$1.1Trillion Apartment Industry Produces Lasting Economic Impact

Representing the National Multi Housing Council (NMHC) and the National Apartment Association (NAA) before a House Energy and Commerce Subcommittee, Tom Bozzuto, chairman and CEO of the Bozzuto Group, highlighted the economic strength of the apartment industry in front of Congress on June 4, 2013.

Citing findings from the “The Trillion Dollar Apartment Industry” report, a study conducted by Stephen S. Fuller, Ph.D., of George Mason University’s Center for Regional Analysis, in partnership with the NAA and NMHC, Bozzuto testified how the apartment industry and its 35 million residents contribute more than a trillion dollars to the national economy.

The Economic Impact of Apartments

According to Bozzuto’s official statement to Congress (available here), new apartment construction is a significant driver of job creation and spending. While the economic downturn resulted in a large decline in multifamily building, new apartment groundbreakings began to trend upwards by mid-2010.

Image of NMHC Chairman Tom Bozzuto and Rep. Lee Terry, Chairman of the House Commerce, Manufacturing, and Trade Subcommittee

NMHC Chairman Tom Bozzuto (left) and Rep. Lee Terry, Chairman of the House Commerce, Manufacturing, and Trade Subcommittee (Image via NMHC.org)

“According to Dr. Fuller’s report, this construction activity produced $14.8 billion in spending, and had a total economic contribution of $42.5 billion, “noted Bozzuto. “Further, this apartment construction spending generated $12.7 billion in personal earnings and supported nearly 324,000 jobs in 2011. Most of these jobs were directly supported by apartment construction, including 121,000 on-site positions held by framers, electricians, plumbers, carpenters and various other trades.”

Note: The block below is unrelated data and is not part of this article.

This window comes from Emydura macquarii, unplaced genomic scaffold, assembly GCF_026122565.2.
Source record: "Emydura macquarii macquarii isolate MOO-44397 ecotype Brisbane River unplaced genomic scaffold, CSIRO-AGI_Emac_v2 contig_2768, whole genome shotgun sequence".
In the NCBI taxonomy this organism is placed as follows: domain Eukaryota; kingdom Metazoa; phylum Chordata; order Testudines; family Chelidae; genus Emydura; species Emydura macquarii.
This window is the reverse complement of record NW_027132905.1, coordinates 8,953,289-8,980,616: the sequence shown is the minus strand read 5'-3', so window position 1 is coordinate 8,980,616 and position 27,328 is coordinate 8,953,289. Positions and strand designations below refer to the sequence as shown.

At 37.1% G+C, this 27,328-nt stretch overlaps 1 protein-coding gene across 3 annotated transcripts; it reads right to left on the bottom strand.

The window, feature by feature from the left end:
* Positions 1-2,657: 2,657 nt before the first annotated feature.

Additionally, the economic effects of apartment buildings extend far beyond the initial construction period by generating permanent jobs and tremendous spending related to ongoing property operations and maintenance.

“Beyond the routine needs of keeping a building operational, apartment firms invest annually in property repairs and improvements to attract and retain residents in a competitive environment. The multifamily industry spends nearly $70 billion on apartment operations every year. That spending generates a total economic contribution of $182.6 billion according to Dr. Fuller, and supports 2.3 million jobs annually.”

The Potential for Further Economic Impact

Despite the significant economic impact the multifamily industry has on the American economy, there is still tremendous opportunity for further growth.

“Demand for apartments continues to grow and half of all new households formed this decade are expected to rent,” noted Bozzuto. “With 77 million Baby Boomers who may consider downsizing and nearly 80 million Echo Boomers beginning to enter the housing market, Harvard University research suggests that up to 7 million new renter households will form this decade.”

And yet, the supply of apartment units is failing to meet this demand. According to Dr. Fuller’s report, an estimated 300,000 to 400,000 apartment units must be built each year to meet demand. However, only 158,000 apartments were delivered in 2012, which is not enough to even replace the units lost annually through demolition, obsolescence, and conversion.

“The nation is facing a shortage of multifamily homes,” said Bozzuto. “This shortage is particularly acute for low- and moderate-income households. The Harvard Joint Center for Housing Studies estimates a nationwide affordable housing shortfall of 5.1 million units.”

Despite the shortfall, the apartment industry is ready to deliver.

“The apartment industry can be a robust economic engine that provides lasting job growth and spending nationwide,” Bozzuto added. “With up to seven million new renter households forming this decade—almost half of all new households—the dollars and jobs we add to the economy will only grow in magnitude.”

 


Contributor, Property Management Insider

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Michael Cunningham is Content Marketing Manager at ProofHQ, and the former Managing Editor of PropertyManagementInsider.com. He worked as a social media manager for RealPage, Inc., a provider of on-demand software solutions that integrate and streamline single-family and a wide variety of multifamily rental property management business functions. He is responsible for promoting the company through various media channels, including editorial, print and online advertising, and social media. Michael received his education at Indiana University where he majored in English.

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